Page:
I am riding 50 miles in August for a charity event and I have only ridden a bike a few times in the last 30 years. While on vacation, I rented a bike and rode it 10 miles into town from our rental, lake views on my right and hills to my left. My mental picture and my post-bike ride rear end turned out to be incompatible, as I limped to put in my coffee order and drank it standing up.
We often make choices that we think will make us happy, only to find out that we relatively quickly adjust to them. Things that we fear will make us miserable we also adjust to. This is the hedonistic treadmill. The bigger problem, though, is that some of those things to which we adjust have ongoing costs that may outlive the immediate pleasure they give us.
Personal vacation homes make no economic sense, especially with the advent of Airbnb and VRBO. We always underestimate the cost of owning these properties — especially factoring in the opportunity costs on the cash we invest in them. We rationalize buying because we want to get a foothold in an area, interest rates are really low, or most likely, we have a picture of the memories we are going to create. The memory part is noneconomic and valid. It may also be a tad overblown. If we looked at the total cost of second homeownership, and said that we were going to spend that money on creating family memories or planning getaways, we could do many things for the same cost per night of owning.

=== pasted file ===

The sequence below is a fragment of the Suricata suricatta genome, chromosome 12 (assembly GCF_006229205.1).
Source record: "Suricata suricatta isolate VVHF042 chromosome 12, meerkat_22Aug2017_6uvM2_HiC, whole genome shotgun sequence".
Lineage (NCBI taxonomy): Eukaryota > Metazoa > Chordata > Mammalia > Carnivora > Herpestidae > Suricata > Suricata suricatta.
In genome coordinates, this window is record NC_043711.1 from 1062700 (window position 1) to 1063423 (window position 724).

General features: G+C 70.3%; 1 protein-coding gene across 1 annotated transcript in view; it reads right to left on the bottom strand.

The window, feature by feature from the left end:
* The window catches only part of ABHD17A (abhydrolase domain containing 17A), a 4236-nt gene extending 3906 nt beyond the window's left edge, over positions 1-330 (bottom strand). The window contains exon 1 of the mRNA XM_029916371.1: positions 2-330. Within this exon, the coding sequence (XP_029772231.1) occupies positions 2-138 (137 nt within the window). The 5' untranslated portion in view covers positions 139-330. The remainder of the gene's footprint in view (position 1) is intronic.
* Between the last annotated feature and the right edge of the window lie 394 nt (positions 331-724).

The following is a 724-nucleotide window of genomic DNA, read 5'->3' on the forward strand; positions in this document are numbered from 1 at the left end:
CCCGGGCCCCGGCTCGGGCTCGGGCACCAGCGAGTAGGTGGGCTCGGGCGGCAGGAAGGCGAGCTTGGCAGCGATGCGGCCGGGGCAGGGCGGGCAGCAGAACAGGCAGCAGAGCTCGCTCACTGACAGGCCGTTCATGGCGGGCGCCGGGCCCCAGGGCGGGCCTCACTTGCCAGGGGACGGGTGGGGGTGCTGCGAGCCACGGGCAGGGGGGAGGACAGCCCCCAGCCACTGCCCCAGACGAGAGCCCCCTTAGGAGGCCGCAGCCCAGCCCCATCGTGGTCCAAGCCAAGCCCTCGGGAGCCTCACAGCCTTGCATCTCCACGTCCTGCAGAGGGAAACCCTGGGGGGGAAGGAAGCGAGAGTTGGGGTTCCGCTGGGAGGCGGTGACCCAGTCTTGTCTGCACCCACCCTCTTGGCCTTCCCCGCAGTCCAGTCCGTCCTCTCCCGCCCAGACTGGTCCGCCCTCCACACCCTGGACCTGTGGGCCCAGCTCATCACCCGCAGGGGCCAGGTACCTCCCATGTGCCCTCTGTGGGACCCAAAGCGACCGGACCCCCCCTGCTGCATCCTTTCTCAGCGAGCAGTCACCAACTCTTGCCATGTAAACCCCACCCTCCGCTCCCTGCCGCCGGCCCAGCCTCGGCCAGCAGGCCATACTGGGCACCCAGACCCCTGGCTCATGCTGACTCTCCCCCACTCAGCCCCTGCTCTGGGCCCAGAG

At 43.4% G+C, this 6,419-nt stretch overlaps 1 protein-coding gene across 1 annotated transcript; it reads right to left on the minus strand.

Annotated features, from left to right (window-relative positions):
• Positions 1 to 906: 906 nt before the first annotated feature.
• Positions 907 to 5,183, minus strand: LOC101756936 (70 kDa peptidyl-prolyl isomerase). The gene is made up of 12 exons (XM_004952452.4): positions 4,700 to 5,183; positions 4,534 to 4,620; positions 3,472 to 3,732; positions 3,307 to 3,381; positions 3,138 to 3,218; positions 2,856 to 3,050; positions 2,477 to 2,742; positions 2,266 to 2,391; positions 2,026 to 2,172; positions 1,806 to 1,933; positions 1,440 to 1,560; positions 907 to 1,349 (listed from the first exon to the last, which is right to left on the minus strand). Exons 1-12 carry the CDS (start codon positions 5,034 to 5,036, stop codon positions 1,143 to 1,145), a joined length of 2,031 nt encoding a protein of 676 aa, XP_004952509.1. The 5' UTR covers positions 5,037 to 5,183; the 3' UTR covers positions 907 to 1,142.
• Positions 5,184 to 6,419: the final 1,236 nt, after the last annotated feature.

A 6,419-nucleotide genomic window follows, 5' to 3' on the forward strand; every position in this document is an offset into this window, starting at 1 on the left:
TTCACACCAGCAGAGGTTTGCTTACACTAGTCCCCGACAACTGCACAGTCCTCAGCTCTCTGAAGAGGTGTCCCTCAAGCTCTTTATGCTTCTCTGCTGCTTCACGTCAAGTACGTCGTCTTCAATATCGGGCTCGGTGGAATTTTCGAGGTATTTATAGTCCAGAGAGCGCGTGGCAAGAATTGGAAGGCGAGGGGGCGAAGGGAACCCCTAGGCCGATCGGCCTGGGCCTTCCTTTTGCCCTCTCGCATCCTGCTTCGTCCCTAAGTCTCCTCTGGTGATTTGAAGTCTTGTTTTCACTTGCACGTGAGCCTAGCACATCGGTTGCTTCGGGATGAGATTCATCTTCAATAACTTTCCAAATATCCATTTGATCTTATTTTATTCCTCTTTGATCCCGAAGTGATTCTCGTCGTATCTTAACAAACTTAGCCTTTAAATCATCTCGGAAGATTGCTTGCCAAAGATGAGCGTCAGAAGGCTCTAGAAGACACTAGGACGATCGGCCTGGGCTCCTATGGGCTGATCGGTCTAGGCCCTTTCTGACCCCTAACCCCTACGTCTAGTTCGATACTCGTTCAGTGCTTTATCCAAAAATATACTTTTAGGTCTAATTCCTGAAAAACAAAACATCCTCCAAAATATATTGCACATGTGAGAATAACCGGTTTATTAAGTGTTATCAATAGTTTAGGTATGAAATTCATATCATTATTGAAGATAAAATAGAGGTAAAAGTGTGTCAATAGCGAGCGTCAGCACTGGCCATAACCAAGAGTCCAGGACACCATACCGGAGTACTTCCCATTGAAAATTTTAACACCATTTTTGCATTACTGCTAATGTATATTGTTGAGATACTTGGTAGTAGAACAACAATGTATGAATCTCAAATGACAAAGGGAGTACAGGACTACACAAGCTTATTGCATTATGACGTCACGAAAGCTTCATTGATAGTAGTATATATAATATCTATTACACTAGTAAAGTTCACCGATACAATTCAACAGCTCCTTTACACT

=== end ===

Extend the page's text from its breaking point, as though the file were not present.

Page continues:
But for some reason, we can justify plunking down the money on a property and yet have a more difficult time spending the money on something that seems indulgent. The non-ownership experiences we buy also result in memories, are more flexible as life changes and may not have guilt associated with them.
There are reasons for owning a second home — trying to build community, having your gear in one place — but unless you plan on renting it out, financial justification is not one of them. The picture of ownership is often disconnected from its reality.
It’s great to have a picture of how you want things to look. But recognizing how quickly we adapt to something and factoring in ongoing costs after the initial excitement has passed makes the picture blurry. Time shares, country clubs, some charitable obligations are unfortunately the gifts that often keep on giving.
My wife bought me a pair of padded bike shorts that have made my rides more tolerable and when the ride is over, I’ll hopefully have a memory that will last longer than the pain.
Spend your life wisely.
Ross Levin is the chief executive and founder of Accredited Investors Wealth Management in Edina.